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Lies and the Lying Evangelicals Who Lie About Them - Elf M. Sternberg
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elfs
Lies and the Lying Evangelicals Who Lie About Them
I'm not sure why this guy claims "No atheist can honestly answer some of these!" I'd really want to know which ones he believe I'd lie about:

How Did You Become an Atheist?
*Shrug* I was never very convinced about the stories they told me in Sunday school. None of it made much sense, and I never felt much connection to the idea of a god. I just kinda drifted into it.
What happens when we die?
Ever spend hours and hours with no awareness of what was happening? Sure you have, that's called sleep. That's what happens. The greatest disappointment about death is that you have nothing to look forward to.
What if you’re wrong? And there is a Heaven? And there is a HELL!
If I'm wrong and the Christian God is awaiting me there, I'll go down proud to have been on the side of liberty and justice, rather than kowtowing to the rampaging beast of the Old Testament who drowned men, women and children by the millions in a fit of pique, who sent wild animals to slaughter children who do what children did, and who revels in "the dashing of your little one's heads upon the rocks."

And if it's some other god, like Bacchus, well... that will be awkward, won't it?
Without God, where do you get your morality from?
From my culture. Like everyone else, including you. You got it from your parents, who got it from theirs. The message doesn't get to everyone, which is why we create governments and police forces.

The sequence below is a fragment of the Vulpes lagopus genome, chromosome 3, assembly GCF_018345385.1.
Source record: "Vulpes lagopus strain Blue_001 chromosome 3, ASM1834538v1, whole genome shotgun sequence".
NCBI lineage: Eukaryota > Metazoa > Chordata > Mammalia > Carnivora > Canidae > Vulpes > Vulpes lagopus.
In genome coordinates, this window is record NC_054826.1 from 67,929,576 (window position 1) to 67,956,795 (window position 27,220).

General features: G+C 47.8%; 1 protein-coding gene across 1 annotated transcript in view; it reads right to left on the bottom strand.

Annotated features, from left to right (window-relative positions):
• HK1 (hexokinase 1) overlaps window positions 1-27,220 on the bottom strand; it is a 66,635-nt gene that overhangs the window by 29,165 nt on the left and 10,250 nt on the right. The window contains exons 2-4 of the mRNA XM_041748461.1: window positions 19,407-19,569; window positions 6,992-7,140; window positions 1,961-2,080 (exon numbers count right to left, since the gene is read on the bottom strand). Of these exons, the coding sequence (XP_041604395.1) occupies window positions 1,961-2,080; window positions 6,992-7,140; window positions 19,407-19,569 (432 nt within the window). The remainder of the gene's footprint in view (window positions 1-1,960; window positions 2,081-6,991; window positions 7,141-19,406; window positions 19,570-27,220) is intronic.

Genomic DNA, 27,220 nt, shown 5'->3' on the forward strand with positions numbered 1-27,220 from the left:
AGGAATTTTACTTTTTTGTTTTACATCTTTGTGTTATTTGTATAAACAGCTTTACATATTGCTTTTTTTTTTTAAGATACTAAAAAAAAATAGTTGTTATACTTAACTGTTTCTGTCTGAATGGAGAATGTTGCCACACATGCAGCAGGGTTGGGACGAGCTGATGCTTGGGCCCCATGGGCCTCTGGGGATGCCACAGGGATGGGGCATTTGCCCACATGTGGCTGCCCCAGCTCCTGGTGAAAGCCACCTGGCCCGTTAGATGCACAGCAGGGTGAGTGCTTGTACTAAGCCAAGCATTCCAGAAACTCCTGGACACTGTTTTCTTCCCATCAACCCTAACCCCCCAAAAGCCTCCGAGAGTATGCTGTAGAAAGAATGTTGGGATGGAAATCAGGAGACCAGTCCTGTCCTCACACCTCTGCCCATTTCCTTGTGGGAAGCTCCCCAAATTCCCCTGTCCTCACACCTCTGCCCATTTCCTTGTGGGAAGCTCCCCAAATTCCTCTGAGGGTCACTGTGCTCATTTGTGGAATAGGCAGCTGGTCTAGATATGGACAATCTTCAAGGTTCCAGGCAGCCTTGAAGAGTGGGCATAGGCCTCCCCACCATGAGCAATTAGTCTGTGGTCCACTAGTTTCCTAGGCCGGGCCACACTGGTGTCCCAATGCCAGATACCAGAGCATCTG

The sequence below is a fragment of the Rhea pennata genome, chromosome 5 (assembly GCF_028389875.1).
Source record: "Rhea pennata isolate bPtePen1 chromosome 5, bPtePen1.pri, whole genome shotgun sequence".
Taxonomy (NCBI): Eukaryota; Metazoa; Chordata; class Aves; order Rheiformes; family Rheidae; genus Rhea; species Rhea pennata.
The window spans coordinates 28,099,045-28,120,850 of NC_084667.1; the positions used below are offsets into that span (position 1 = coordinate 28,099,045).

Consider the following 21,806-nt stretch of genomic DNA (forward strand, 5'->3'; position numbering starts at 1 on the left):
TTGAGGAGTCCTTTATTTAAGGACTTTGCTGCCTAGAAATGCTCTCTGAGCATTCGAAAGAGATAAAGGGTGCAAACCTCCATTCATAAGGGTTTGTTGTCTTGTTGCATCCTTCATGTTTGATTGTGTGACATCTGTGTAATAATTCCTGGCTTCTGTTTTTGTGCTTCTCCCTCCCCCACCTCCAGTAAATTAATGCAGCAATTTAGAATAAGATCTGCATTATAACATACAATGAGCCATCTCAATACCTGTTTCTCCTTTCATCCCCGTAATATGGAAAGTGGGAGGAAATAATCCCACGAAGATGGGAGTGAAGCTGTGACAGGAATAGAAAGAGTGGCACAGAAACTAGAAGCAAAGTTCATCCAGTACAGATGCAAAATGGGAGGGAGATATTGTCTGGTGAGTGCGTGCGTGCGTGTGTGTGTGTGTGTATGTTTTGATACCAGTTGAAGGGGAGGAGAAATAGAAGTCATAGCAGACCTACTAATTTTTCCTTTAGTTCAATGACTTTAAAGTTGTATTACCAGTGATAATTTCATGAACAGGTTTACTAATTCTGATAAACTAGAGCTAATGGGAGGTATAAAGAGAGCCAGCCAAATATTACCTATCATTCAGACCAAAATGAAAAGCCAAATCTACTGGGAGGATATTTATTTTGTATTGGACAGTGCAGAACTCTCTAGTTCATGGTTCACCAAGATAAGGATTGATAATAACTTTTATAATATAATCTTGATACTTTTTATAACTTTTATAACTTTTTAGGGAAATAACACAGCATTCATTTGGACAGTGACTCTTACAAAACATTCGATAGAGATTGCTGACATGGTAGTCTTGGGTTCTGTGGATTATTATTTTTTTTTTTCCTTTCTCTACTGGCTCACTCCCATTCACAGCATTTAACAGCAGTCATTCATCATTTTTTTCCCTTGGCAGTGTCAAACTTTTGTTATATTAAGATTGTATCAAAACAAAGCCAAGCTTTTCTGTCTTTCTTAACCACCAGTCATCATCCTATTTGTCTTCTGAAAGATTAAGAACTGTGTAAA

If there is no God, can we do what we want? Are we free to murder and rape? While good deeds are unrewarded?
Buddhists don't believe in a god, and they clearly have the same answer; they do what is *right* because that's what living together is about.
If there is no god, how does your life have any meaning?
False premise: who says it "does." What do you mean by "meaning?" This is one of those questions that *sounds* deep, but actually has no content behind it.
Where did the universe come from?
I don't know. Which is a *much* better answer than any one that you might give me, since any answer you might have will be contradicted by the evidence we actually have.
What about miracles? What all the people who claim to have a connection with Jesus? What about those who claim to have seen saints or angels?
Schizophrenia. The number of people who have claimed to see angels, who suddenly "get better" when given the proper medication, is astonishing. If one can hold angels at bay with one sad little molecule, that doesn't say much about their divine power now, does it?
What’s your view of Dawkins, Hitchens and Harris?
I'm unimpressed. None of them have said much that the Greek atheists weren't saying two thousand years ago. The biggest problem is that you all haven't brought us anything new. After two thousand years, you're still relying on the same tired stories, fables, and deceits you always have
If there is no God, then why does every society have a religion?
False premise. Not every one does. Buddhists have no god. Highly primitive human societies generally don't have much in the way a god or gods.

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acelightning From: acelightning Date: April 15th, 2016 09:27 am (UTC) (Link)
I am simultaneously a classic agnostic and a Wiccan Priestess, and I've never felt there was any contradiction. But I do have to remark on the "How can your life have any meaning?" bit. Whenever people start blathering about "the meaning of life", my response is, "Why does life have to have a 'meaning'? Life just is, so live it!" I've really never understood why "life" has to have a "meaning" - I'm too busy trying to do the best I can, make things better (or at least avoid making them worse), and have fun while I'm doing it.